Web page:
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This is not another article about whether GMOs (genetically modified organisms, otherwise known as “transgenic” crops) are likely to save the world or destroy it. The basis for this article is that using molecular biology is appropriate as another tool that can be used to improve crops.

At Alberta Innovates Bio Solutions, we invest in many research programs that employ a range of biotechnology tools to improve western Canadian crops. I serve as vice-chair on the board of the African Agricultural Technology Foundation, which supports African and global partners to use biotechnology to address disease resistance, nutrient use and water efficiency in cassava, banana, rice and corn.

There are still many issues that concern me (a supporter of using biotech) when I think about how biotechnology is being used for crop improvement in Canada and around the globe. They fit into five categories:

1) Who will determine which traits receive attention? First-generation traits have been input traits such as herbicide resistance. This makes market sense since companies can sell both seed and inputs. But who is going to work on developing transgenic disease resistance or enhanced nitrogen use—traits that will benefit all producers without an obvious method of recouping research costs? Clearly, this is where the public research system can play an important role.

2) How will public biotechnology research be funded? Plant biotechnology costs money. As new technologies become available, the cost of the people and equipment necessary to take full advantage of new opportunities continues to increase. This is happening in an environment of reduced public-sector research budgets. If biotechnology is going to focus on “public good” opportunities, do governments have the appetite to provide the necessary resources? Producers (and end users) need to continue to advocate for the appropriate investment of both their own money (via organizations they control) and public funds.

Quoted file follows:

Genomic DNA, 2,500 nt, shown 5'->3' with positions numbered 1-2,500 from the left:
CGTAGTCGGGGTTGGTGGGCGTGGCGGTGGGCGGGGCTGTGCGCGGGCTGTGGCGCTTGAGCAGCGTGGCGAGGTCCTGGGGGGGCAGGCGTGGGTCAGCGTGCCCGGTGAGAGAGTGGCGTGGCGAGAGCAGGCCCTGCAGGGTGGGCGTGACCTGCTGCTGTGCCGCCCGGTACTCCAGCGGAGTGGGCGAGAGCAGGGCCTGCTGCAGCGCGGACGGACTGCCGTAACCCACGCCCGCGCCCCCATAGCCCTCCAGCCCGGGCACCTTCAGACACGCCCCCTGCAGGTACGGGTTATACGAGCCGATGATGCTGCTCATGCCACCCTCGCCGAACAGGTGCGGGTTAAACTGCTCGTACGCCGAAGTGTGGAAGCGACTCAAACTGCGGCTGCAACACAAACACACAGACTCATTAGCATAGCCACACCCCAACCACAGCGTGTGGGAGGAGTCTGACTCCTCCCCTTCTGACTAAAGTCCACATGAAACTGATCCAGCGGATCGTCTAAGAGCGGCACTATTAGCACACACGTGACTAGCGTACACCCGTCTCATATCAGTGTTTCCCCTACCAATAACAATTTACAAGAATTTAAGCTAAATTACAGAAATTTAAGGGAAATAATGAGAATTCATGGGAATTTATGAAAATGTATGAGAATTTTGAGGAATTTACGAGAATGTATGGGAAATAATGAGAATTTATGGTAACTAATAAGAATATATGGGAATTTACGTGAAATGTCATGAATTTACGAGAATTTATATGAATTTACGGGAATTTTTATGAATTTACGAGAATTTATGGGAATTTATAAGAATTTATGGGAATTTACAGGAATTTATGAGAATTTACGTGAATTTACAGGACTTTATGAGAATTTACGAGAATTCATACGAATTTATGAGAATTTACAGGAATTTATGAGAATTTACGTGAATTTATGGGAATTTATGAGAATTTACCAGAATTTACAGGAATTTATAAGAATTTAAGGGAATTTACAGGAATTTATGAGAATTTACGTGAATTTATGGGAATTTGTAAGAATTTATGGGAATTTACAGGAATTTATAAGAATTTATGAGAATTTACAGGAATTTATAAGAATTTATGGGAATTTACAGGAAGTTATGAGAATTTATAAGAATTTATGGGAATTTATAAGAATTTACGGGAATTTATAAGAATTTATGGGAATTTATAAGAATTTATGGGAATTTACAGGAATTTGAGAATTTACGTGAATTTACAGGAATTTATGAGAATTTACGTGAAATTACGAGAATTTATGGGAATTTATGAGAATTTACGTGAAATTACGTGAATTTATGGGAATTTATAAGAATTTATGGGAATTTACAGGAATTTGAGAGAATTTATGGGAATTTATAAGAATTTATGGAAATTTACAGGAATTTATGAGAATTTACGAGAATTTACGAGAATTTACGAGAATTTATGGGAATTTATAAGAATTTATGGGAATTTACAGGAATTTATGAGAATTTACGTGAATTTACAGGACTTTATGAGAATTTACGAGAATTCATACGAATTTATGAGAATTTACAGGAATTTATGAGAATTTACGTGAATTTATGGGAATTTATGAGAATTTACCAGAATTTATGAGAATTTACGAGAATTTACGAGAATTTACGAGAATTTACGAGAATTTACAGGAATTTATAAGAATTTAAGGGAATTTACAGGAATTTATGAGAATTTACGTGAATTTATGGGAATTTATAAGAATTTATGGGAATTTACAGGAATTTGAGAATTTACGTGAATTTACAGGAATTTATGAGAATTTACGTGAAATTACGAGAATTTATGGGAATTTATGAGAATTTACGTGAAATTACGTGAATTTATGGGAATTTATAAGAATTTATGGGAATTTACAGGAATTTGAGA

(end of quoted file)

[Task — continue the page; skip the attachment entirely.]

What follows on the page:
3) How do we maintain a system where everyone learns from new discoveries? We have made progress over many centuries through scientists learning from one another. As private companies dedicate significant resources to crop improvement, issues such as “freedom to operate” limit researchers’ capacity to collaborate. When companies control specific gene constructs, it restricts the ability of others to make progress.

4) Where will new science come from? Technology success stories from the past 30 years often start with someone having a great idea in his or her garage or basement. But when it comes to biotechnology, reports suggest that it costs life science companies between $40 million and $140 million to place seed of a single-trait transgenic crop in the hands of growers. This means that lots of great ideas may never see the light of day unless we develop systems to support “blue sky” work.

5) How do we reduce the cost of bringing transgenic crops to market? One of the main factors for the expense associated with seeking approval to sell transgenic cultivars is the regulatory burden placed on companies by governments that often use rules that are not based on plant biology or scientific evidence.

As users of biotechnology, producers need to ask these questions, and use their economic, political and industry influence to get answers to benefit their operations and the entire agri-food sector.

There are many interesting opinions published recently on how transgenic technologies should be viewed. Two suggested sources from opposite ends of the spectrum: Mark Lynas spoke at the 2013 Oxford Farming Conference and detailed his “conversion” from being one of Europe’s leading anti-GMO campaigners to a supporter of using molecular biology to improve crops. Meanwhile, food journalist Nathanael Johnson addressed aspects of plant biotechnology in 26 thoughtful, well-researched installments for the environmental magazine Grist.

My observation is that the thousands of blogs, articles, papers, books and speeches on transgenic technologies have done very little to change how people view biotechnology. I suspect this is because neither supporters nor detractors address the concerns that motivate the opposition. Bottom line: As with most important issues there are many shades of grey when addressing the issue of plant biotechnology. If you hear anyone taking a hard line on either side of the discussion, consider looking elsewhere for a more nuanced view.

Stan Blade is the CEO of Alberta Innovates Bio Solutions.


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